- Dalai Lama
Even Russian President Vladimir Putin agrees.
Love isn't passion.
"We may love our partners deeply, idolize them, and even be willing to die for them, but these feelings rarely translate into long-term passion. And studies show that in long-term relationships, women are more likely than men to lose interest in sex, and to lose it sooner. Why? Because women’s idea of passionate sex depends far more centrally on novelty than does men’s."
- Sonja Lyubomirsky, Professor of Psychology at University of California, Riverside
What's your take on love?
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What is and isn't love, according to the relationship experts.
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There are many definitions of love. Here are a few of what is and isn't love, according to the the relationship experts.
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|Becoming a New Parent
Couples making the transition to parenthood often describe it being one of the most joyous, exhausting, life-changing experiences of their lives.
Still, becoming a first-time parent can have a dramatic impact on many people, both in terms of the stress they experience and the impact that it has on marital satisfaction and emotional well-being. New parents can report considerable stress for different reasons. Along with the added financial burden of a new child, new mothers and fathers often experience significant conflict between work and family life along with realizing that becoming a parent means taking on a lifelong responsibility.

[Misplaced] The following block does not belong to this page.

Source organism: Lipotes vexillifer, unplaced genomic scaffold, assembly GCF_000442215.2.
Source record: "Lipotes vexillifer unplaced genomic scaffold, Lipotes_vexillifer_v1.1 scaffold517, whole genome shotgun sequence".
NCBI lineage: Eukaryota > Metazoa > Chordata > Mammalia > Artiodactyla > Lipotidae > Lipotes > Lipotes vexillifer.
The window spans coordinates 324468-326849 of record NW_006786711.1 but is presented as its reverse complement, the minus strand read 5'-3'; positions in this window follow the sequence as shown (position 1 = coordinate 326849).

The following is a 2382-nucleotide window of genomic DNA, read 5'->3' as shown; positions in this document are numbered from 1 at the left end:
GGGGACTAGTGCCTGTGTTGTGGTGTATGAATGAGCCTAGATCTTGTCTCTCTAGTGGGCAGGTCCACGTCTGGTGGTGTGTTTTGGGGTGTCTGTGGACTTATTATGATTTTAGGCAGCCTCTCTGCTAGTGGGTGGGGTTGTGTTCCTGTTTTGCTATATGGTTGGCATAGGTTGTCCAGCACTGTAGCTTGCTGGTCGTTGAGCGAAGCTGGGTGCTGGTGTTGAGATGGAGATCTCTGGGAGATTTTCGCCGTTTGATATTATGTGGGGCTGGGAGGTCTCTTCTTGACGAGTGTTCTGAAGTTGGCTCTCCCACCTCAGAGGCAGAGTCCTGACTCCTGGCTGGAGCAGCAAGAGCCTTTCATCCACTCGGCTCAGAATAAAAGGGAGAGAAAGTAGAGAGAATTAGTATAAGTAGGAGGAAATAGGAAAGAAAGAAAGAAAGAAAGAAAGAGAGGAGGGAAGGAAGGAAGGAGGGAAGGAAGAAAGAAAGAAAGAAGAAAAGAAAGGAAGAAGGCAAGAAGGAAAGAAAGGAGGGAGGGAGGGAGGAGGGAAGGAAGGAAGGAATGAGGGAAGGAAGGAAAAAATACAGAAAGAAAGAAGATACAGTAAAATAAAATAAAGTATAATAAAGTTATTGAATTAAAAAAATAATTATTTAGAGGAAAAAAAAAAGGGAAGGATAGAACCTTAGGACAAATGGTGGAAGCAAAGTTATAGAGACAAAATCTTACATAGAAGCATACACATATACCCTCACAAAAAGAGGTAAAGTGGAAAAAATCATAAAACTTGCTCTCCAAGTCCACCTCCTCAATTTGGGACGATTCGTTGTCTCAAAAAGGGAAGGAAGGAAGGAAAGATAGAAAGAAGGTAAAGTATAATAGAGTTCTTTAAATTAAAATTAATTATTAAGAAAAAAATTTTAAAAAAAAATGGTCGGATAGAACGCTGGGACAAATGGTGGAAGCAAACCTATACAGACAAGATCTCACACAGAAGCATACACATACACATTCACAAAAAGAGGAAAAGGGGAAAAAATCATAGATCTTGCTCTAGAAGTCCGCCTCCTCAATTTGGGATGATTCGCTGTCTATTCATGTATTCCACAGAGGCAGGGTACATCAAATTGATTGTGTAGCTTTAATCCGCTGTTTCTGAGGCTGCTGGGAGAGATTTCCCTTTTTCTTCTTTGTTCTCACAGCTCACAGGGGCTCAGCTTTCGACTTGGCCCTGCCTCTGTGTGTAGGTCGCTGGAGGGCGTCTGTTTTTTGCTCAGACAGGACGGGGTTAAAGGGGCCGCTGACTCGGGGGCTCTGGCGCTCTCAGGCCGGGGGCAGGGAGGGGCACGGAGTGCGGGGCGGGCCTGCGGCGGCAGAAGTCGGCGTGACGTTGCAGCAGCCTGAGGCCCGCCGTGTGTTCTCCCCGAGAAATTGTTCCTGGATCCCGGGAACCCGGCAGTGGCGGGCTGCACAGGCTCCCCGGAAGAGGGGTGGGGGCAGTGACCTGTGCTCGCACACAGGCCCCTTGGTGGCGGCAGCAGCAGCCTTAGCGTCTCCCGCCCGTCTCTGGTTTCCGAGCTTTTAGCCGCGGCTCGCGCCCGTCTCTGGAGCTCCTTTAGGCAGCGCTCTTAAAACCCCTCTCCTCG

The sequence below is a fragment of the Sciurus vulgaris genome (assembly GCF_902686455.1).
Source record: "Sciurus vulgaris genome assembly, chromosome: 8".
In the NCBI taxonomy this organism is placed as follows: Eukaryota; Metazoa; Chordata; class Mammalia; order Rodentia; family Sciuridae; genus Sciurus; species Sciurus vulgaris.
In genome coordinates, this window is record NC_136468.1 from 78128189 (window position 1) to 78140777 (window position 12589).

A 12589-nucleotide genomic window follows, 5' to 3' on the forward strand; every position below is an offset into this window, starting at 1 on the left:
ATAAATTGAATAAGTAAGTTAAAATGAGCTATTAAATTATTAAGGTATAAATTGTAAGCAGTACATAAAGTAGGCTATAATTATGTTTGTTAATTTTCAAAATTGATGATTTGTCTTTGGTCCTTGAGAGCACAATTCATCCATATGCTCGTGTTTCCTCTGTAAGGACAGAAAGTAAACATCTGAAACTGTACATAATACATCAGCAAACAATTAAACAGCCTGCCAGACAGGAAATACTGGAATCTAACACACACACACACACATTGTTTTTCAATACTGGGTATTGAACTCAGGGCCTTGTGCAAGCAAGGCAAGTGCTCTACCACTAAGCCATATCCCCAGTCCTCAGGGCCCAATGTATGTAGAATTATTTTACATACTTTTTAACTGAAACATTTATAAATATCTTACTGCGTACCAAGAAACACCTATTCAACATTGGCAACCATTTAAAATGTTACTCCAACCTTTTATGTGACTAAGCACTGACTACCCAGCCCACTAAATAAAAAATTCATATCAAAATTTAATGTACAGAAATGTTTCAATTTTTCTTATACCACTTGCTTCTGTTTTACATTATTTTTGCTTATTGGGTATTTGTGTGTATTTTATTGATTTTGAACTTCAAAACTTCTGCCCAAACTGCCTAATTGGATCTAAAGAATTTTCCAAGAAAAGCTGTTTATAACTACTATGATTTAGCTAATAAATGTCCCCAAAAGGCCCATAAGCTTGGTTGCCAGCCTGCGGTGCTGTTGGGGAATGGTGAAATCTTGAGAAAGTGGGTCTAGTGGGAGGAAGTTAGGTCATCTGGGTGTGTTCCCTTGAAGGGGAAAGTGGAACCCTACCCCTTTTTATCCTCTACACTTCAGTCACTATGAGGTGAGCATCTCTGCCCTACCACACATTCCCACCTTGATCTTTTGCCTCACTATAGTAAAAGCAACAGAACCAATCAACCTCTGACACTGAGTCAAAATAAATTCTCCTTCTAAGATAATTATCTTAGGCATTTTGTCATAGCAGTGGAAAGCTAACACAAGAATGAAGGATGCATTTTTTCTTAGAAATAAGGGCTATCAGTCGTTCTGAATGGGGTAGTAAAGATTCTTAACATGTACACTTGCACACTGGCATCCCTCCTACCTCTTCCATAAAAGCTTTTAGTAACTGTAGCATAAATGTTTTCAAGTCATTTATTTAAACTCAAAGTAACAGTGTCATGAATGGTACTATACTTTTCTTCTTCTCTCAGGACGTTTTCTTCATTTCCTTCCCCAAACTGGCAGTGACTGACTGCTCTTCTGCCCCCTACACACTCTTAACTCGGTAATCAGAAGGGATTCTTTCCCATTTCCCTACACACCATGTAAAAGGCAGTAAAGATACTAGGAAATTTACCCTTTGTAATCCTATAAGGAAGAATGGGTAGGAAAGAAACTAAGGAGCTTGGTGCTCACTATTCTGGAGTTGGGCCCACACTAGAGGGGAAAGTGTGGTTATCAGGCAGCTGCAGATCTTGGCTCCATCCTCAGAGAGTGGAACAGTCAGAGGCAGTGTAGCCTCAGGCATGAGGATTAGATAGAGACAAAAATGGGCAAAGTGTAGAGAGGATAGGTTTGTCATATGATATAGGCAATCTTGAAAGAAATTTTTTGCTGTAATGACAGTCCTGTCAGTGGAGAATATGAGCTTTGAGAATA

One of the most exhausting new challenges that goes with becoming a parent deals with agreeing on childcare duties. This includes daytime and nighttime feedings, diaper changing, and all the other tasks that go along with a new infant. Though new parents may have some previous exposure to these chores, whether through prenatal courses or experience with infants in their families, men and women often vary in terms of how willing they are to divide these childcare responsibilities evenly.
According to attachment theory, infants need to develop a relationship with at least one primary caregiver who is usually (but not always) the mother. This early attachment can shape how infants form social relationships later in life. While most research has focused on new mothers and how well they make the transition to becoming a parent, they have largely ignoring how fathers are being affected. More recent studies have begun looking at both mother and fathers and how their adjustment to becoming a parent affects their relationship with their children and each other.